JSC grieves over death of student

Courtesy of Facebook

Karleigh Baumann

The JSC community said goodbye to Karleigh Baumann in a moving ceremony by Lower Pond Thursday afternoon , May 2, sending commemorative candles floating away from the water’s edge.

Baumann, a Johnson State College junior, died Saturday, April 27, as the result of a two-car accident in Fairfax, Vt.

Baumann was taken to Fletcher Allen Medical Center, where she died from her injuries.

At the time of the accident, she was a passenger in a car driven by her boyfriend, JSC student Davis Bodette, who along with the driver of the other car sustained minor injuries in the collision.

Baumann was a 21-year-old creative writing major from Newton, N.J.

Baumann was named to the President’s List and Dean’s List in recognition of her academic achievement.

She served as an assistant editor on the Gihon River Review, JSC’s student-run literary magazine.

According to Assistant Professor of Writing and Literature Jacob White, Baumann was a strongly intuitive writer who never looked to creative writing workshops to tell her how to write.

“She had a wonderful sort of darkness to her writing, and often a bite to it too; that was in itself a kind of part of the intense inner life that she had,” said White.

“I remember very vividly the first short story she wrote just blew me out of my socks. She wrote it in her Introduction to Creative Writing class, and it …was something that still stayed with me. It was a monologue of somebody who was at war. The story does not try to walk and talk like a short story, but instead, through Karleigh’s intuitive pursuit of intense emotional feeling, it burns through into something altogether new and complex.”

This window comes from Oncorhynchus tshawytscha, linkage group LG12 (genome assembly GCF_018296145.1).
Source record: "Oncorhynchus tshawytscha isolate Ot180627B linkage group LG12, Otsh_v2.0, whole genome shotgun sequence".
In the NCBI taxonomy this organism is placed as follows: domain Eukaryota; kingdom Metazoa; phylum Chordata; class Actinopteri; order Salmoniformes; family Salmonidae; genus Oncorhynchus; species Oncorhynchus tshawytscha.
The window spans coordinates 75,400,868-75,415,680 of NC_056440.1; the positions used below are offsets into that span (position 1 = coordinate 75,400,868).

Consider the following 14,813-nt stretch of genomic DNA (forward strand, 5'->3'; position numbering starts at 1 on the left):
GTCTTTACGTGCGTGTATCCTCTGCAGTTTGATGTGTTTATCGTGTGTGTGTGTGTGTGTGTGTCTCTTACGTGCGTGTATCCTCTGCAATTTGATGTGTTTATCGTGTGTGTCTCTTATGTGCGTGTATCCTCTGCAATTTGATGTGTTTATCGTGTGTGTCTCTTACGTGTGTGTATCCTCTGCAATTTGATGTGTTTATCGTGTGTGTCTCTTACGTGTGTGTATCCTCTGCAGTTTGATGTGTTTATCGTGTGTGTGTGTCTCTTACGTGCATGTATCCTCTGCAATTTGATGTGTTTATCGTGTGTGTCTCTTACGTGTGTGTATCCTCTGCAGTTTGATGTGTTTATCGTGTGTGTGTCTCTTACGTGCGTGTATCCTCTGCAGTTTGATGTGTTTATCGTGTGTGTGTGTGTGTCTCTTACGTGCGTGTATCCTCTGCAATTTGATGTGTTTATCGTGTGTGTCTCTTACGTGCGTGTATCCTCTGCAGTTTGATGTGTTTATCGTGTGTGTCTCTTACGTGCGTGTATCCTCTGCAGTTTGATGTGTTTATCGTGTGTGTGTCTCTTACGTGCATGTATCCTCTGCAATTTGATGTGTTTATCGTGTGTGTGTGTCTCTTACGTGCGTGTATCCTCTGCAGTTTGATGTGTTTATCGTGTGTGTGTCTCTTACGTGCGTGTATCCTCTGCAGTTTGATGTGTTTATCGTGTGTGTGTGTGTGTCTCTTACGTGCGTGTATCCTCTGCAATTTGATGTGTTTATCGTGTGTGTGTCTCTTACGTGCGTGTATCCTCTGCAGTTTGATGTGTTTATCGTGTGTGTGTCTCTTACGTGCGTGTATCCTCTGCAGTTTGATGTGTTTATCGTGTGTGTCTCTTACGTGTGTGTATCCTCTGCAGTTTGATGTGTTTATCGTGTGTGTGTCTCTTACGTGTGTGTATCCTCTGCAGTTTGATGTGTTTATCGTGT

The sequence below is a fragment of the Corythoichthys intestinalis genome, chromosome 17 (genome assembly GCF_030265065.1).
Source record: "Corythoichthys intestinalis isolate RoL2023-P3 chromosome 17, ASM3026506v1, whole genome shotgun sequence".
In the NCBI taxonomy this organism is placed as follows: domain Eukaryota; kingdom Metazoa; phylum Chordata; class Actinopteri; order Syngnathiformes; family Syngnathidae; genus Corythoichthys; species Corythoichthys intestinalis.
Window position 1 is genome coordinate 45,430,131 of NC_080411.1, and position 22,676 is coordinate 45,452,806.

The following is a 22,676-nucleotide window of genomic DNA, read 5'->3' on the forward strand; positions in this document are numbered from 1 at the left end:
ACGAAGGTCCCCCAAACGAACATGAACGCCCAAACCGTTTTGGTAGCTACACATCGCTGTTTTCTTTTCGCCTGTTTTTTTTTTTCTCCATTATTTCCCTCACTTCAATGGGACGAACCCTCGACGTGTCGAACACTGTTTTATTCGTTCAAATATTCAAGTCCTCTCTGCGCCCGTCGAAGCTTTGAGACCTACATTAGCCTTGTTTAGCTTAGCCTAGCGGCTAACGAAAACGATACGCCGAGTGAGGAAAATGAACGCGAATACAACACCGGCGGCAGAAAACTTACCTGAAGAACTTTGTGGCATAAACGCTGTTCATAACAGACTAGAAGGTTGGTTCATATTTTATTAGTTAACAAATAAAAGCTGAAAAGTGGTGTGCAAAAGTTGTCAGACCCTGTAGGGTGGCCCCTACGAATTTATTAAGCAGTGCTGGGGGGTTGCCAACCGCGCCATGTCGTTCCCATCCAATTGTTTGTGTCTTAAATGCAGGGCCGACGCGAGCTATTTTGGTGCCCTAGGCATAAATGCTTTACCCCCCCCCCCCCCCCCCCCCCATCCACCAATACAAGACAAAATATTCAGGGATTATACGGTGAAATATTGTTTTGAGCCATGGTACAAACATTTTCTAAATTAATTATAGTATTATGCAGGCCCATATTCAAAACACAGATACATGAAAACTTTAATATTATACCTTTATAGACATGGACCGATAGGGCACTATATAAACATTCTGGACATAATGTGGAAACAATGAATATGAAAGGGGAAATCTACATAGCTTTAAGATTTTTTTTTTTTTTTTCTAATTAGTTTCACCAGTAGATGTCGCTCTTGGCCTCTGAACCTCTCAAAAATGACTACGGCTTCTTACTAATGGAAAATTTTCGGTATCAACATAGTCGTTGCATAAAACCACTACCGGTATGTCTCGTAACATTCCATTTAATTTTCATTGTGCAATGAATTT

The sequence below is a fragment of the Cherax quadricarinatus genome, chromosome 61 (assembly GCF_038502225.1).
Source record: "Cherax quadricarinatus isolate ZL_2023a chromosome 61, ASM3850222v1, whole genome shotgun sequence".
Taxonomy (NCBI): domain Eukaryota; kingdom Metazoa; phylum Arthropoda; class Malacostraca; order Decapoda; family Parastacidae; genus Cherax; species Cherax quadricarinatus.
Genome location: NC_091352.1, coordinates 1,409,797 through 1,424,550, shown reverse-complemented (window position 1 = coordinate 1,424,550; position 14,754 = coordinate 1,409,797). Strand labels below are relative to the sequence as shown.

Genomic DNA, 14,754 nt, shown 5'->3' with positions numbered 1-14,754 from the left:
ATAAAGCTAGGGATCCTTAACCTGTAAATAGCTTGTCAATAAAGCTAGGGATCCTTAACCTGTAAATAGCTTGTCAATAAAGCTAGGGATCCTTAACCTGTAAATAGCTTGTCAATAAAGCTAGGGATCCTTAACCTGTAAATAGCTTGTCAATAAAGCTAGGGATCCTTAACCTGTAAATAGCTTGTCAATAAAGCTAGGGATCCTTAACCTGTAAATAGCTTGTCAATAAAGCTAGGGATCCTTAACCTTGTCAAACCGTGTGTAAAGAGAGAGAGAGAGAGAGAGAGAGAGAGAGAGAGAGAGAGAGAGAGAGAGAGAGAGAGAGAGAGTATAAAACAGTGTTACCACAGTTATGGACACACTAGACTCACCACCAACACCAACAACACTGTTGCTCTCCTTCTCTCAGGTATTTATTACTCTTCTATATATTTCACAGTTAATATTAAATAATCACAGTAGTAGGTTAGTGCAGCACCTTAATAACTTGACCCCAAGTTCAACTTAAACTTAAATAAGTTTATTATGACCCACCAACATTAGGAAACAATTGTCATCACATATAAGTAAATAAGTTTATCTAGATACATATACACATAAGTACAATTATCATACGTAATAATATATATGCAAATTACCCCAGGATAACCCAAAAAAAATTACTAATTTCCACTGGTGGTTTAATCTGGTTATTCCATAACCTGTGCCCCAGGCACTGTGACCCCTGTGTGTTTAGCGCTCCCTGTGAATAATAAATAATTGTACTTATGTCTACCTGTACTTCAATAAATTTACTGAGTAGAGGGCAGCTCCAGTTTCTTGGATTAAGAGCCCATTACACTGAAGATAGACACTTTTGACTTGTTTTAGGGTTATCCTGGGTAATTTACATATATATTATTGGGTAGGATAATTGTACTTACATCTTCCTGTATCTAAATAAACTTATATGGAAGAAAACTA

White noted that Baumann helped create a more trusting community among the writers and could talk about others’ writing with as much passion as she talked about her own.

White believed that she had the talent to take her skills further in graduate school, and would definitely have continued in a creative and serious career.

“I had the pleasure of working with her in Lit. of the Grotesque,” says Associate Professor of Writing and Literature Tyrone Shaw. “She was extremely bright, motivated, and joyfully engaged in the odd material that makes up that course. Her work was always incisive, always interesting.”

Ashley Josselyn, a JSC student and Baumann’s friend, said, “Karleigh was one of my first friends here at Johnson. We always had a very open and honest relationship, and she would always tell me what I wanted to hear, regardless of whether I wanted to hear it.

“This tragedy has taken a wonderful friend from myself and many others, and I grieve not only for my own loss, but that of her parents and boyfriend as well. Karleigh will be remembered and missed dearly by everyone whose lives she touched.”

Marissa Taylor, another JSC student and friend of Baumann, said, “Karleigh was the hardest-working student I knew. She always spoke her mind and never let anyone tell her who to be. She was confident and encouraging, especially to me. Every photo, every story, and every memory I will hold on to forever.”